The Trump administration announced on Tuesday that it plans to rescind the Deferred Action for Childhood Arrivals program, better known as DACA. The program, launched during the Obama administration, allowed approximately 800,000 undocumented immigrants who came to the U.S. as minors to work and live in the country legally.
The program provided these undocumented immigrantswith an employment authorization document (EAD), which grants protections to work in America.
According to the Center for American Progress (CAP), a left-leaning organization, 91% of DACA's recipients have secured gainful employment over the last five years. Rescinding the DACA would render these individuals unable to legally work in the United States.
A recent study from CAP found that about 700,000 workers would lose their jobs if the program disappears, which would cost employers roughly $6.3 billion in employee turnover costs. Over the next decade, their loss of labor could amount to $460.3 billion in economic output.
Effectively immediately, the US Citizenship and Immigration Services (USCIS) will no longer accept initial or new applications for DACA benefits. Applications that have already been received and are awaiting adjudication will be considered on a case-by-case basis.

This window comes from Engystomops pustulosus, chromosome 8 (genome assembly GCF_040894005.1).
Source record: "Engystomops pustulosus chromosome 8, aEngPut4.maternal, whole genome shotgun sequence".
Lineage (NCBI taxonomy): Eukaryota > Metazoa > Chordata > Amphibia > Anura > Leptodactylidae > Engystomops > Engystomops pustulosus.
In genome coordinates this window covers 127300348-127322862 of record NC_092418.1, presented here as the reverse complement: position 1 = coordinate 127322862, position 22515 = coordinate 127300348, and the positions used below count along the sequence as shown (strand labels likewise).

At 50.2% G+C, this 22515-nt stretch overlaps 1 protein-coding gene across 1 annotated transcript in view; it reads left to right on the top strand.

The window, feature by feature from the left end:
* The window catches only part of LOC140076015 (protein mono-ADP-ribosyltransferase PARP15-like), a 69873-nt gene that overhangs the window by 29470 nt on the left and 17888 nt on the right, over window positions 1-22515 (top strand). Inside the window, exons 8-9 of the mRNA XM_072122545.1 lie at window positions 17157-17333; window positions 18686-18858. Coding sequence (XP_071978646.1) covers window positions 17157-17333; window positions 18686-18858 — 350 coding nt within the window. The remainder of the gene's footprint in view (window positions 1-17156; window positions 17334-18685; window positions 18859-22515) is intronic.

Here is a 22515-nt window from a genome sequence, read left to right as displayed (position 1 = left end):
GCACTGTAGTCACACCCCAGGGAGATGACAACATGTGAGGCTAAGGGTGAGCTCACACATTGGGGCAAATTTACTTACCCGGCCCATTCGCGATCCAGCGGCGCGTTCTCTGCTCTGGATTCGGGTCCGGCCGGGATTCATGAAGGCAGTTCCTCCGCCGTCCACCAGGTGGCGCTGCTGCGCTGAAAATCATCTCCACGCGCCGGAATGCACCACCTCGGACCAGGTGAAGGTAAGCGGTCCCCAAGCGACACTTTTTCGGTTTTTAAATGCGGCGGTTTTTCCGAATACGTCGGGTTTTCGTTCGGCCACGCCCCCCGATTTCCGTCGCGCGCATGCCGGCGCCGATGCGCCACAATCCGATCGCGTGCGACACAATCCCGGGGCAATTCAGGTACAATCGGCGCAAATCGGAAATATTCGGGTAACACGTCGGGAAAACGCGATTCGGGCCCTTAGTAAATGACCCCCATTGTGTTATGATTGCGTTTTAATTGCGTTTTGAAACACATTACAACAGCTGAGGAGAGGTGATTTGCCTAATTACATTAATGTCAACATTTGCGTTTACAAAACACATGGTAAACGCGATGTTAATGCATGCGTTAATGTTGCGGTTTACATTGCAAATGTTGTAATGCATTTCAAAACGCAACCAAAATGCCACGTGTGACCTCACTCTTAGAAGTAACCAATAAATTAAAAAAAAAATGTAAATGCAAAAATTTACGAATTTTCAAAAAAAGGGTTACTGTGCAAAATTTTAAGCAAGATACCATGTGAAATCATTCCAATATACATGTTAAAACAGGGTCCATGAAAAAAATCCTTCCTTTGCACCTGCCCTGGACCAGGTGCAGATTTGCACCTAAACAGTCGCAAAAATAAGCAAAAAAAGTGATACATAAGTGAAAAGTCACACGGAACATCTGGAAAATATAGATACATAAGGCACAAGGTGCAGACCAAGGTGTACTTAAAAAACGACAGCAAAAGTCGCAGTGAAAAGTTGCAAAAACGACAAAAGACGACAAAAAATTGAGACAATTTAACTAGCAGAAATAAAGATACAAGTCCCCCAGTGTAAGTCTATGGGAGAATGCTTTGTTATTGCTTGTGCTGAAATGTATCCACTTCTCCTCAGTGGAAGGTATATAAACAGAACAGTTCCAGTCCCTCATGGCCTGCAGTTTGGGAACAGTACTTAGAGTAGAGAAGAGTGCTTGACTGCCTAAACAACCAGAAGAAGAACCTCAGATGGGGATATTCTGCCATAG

Those with work permits slated to expire in March 2018 have until October 7, 2017 to apply for a two-year extension. Anyone with a work permit slated to expire after this date may not extend their employment authorizations and will lose their ability to legally work in the U.S. when the permit expires. All beneficiaries of the DACA program will lose their employment authorization by March 5, 2020.
Beneficiaries of DACA will instantly become deportable after their work permits expire and will essentially be left without any employment law protections or labor rights, says Daniel Costa, Economic Policy Institute's director of immigration law and policy research.
Employers in California will lose the largest number of employees once DACA beneficiaries lose their work permits. California has 223,000 DACA approvals. Texas and New York follow closely behind, with 124,000 and 54,000 approvals respectively.
With such a large percentage of DACA recipients in the workforce and paying taxes, experts warn that rescinding the program may hurt the economy and government tax coffers. CBS Newsestimates that California will lose $11.6 billion in annual GDP if DACA recipients are removed.
Many businesses have come out to express their support for the DACA program, including Google, Apple, Microsoft and Facebook.
Apple CEO Tim Cook said in a letter to the company's employees: "I am deeply dismayed that 800,000 Americans – including more than 250 of our Apple coworkers – may soon find themselves cast out of the only country they've ever called home."
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